Following the ten-piece limited series, artist Moritz Berg said down with us to talk about the collaboration, his process, and influences.
Our collaboration started via a DM on Instagram. What’s your general take on social media? Do you see it more as a gift or a curse?
Obviously it’s both. Depending on how much awareness you have on how it works it can be a gift or a curse. A gift because it’s great to have a platform free to use whereon people can display their work. Especially for emerging artists it’s great to have the opportunity being your own curator and the ability to reach out to so many people. A curse because the images posted on Instagram get this certain aesthetic based on the algorithm, which in turn can affect the way people display their work or even the artwork itself.
What interested you in the collaboration?
I thought about doing T-shirts for some time when you reached out me. Some happy coincidence. I had the feeling this collaboration might be interesting and enriching for both of us. Since I never teamed up with a fashion brand I was interested in working with some new medium.
What was it like create an artwork which is wearable? Did it have any influence on your process?
I kind of created the t-shirts in the same way I’m doing my paintings. Starting from trivia moments which I try to catch by sketches or by photographs and videos I’m doing with my phone. It’s then all about the transmission onto the specified medium.
How does it feel to have people actually wearing your art?
It’s nice to have people wearing my art or having my paintings at their space. But as soon as they leave my atelier they become these independent objects I cannot influence and I just think about them as things which hopefully stir people in some way.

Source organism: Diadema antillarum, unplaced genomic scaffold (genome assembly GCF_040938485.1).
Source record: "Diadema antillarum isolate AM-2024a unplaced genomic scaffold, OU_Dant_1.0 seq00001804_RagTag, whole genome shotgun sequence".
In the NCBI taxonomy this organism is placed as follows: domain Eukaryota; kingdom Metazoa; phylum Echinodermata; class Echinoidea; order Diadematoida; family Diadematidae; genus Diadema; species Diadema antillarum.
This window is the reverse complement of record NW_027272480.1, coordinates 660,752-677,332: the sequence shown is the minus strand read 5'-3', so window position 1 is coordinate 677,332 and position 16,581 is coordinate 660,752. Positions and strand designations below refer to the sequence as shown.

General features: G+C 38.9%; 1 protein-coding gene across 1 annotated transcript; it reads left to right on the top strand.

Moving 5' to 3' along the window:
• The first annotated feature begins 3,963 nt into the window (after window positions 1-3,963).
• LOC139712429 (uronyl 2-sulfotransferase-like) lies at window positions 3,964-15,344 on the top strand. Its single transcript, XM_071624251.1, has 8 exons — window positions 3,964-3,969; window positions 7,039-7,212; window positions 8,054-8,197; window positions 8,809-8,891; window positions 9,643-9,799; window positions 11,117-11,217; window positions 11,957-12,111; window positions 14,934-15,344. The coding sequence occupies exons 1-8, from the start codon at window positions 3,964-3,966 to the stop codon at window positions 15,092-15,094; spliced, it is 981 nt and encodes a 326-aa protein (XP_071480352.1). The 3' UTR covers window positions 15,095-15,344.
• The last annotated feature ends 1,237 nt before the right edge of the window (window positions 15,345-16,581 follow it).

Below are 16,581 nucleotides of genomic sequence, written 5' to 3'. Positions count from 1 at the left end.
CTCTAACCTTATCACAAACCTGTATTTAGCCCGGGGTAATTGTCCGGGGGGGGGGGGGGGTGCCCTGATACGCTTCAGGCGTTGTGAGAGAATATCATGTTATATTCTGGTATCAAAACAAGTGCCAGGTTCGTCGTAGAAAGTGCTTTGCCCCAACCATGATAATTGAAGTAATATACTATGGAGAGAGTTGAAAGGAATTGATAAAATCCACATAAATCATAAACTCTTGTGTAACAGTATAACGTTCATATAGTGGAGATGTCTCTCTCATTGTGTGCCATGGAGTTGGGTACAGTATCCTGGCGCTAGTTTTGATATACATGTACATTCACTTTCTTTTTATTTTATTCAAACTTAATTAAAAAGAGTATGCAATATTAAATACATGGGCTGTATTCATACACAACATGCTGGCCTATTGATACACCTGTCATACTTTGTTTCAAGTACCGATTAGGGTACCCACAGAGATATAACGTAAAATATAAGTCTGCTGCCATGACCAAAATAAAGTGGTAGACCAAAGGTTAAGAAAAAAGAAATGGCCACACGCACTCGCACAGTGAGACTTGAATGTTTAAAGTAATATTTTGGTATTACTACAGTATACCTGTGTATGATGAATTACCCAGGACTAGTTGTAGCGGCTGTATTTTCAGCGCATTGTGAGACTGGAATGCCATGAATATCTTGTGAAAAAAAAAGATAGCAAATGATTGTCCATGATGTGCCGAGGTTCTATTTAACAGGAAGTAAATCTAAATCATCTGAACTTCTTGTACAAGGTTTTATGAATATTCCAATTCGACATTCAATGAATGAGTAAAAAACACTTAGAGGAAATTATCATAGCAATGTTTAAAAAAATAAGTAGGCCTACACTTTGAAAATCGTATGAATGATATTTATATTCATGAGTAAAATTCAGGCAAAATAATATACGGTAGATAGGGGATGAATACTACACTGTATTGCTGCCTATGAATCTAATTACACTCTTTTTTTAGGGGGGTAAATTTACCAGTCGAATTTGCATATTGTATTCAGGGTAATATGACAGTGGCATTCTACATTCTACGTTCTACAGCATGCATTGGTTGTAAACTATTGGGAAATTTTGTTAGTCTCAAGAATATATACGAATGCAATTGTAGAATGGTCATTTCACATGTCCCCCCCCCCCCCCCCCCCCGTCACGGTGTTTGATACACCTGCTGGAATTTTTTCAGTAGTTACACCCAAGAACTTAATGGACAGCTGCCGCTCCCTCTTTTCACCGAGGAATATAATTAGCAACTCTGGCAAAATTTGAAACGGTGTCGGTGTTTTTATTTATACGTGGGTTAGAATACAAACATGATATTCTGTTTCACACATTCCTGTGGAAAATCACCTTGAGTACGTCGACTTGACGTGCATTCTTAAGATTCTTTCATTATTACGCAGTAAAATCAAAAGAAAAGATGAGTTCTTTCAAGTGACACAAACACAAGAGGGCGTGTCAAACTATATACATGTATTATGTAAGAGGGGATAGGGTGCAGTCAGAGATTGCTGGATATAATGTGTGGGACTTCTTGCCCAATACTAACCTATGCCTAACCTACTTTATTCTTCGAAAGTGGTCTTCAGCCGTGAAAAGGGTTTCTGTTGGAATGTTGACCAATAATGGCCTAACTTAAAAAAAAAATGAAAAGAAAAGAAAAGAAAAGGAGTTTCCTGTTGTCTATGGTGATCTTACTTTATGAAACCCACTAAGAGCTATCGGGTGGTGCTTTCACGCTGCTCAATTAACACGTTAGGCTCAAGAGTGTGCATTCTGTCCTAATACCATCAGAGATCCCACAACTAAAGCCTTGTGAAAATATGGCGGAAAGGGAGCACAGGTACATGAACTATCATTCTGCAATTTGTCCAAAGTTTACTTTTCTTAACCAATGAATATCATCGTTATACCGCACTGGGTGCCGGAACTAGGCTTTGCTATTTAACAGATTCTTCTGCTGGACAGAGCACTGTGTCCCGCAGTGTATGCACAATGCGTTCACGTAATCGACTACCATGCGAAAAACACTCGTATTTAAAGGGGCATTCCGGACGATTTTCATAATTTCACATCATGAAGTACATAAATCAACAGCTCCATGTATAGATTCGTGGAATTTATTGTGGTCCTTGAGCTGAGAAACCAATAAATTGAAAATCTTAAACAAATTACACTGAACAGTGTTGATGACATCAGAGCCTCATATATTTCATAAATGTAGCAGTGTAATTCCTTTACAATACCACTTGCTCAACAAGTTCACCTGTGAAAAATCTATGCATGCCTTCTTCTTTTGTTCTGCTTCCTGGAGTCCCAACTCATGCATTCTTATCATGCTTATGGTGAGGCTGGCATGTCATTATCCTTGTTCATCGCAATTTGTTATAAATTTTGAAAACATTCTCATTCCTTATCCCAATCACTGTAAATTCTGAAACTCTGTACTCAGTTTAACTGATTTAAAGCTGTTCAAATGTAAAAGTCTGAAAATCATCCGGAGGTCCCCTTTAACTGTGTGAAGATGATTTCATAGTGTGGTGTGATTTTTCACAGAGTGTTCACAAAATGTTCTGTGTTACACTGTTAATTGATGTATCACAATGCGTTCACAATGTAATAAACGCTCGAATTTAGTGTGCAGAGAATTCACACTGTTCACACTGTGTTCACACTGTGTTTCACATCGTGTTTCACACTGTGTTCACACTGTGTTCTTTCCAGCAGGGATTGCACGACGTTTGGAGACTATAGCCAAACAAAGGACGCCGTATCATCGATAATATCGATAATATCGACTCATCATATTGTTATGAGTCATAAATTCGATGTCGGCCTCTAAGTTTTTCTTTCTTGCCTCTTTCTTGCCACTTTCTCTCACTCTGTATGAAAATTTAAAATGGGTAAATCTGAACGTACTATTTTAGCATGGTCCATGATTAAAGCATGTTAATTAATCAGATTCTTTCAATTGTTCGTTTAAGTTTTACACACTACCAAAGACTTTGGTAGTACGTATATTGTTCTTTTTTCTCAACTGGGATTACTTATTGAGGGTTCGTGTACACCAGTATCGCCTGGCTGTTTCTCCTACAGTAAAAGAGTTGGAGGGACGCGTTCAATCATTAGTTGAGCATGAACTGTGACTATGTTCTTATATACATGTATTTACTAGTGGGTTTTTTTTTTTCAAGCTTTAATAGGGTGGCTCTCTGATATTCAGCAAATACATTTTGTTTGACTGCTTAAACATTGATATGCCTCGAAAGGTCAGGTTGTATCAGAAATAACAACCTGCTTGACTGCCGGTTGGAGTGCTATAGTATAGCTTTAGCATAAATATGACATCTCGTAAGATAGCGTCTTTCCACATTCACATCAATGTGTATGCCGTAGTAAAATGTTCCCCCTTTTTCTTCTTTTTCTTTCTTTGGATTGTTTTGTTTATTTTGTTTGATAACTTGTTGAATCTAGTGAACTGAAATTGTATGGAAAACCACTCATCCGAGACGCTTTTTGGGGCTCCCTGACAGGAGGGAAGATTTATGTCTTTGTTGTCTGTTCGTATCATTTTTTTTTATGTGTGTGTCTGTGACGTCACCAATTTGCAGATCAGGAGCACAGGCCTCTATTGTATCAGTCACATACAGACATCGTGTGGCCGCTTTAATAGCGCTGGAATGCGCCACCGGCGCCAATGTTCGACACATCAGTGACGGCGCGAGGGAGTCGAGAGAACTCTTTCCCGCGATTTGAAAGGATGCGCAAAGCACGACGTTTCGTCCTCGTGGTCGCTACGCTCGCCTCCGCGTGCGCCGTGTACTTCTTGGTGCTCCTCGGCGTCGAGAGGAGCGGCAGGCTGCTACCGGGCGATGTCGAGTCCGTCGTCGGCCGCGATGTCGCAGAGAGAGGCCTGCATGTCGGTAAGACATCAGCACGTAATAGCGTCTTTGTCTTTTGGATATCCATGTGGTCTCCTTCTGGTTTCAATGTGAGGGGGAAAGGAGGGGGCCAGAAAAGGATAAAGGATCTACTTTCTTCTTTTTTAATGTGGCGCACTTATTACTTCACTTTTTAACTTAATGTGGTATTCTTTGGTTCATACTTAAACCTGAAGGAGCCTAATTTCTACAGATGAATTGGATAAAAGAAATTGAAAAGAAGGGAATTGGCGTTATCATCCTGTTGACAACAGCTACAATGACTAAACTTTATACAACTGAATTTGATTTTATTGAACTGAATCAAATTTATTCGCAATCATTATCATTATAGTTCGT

You studied architecture and urban planning. When and why did you decide to switch to art?
I finished my master’s degree in architecture and urban planning in spring 2020. My interest in art as well as my very own creative activities coalesced more and more with my architectural studies over time. There was no certain moment on-which I chose art, it just felt right to me to focus on my art.
How did you find your personal approach to art? Who or what were some on your influences?
My grandfather had great interest in art and was a passionate architect. He was the one who took me to museums and galleries first. He told me about entrances and exits one can find in paintings, pointed out exciting compositions and explained to me how one’s eyes are moving through a painting. He was the one being groundbreaking to me and his influence still accompanies me today. My very own serious approach to art evolved when I understood that the un-restrictedness of art enables one to approach all kind of issues in some abstract and free way, in order to get to new perspectives and insights no one had before. Kind of using art as tool to achieve more wisdom about oneself as well as about the world one's living in. I started working really diversified. Doing video installations, sculptures, drawings and assemblages trying to figure out where my very own urge to create comes from. By constantly asking myself why, I slowly developed the skills and strategies I’m using now.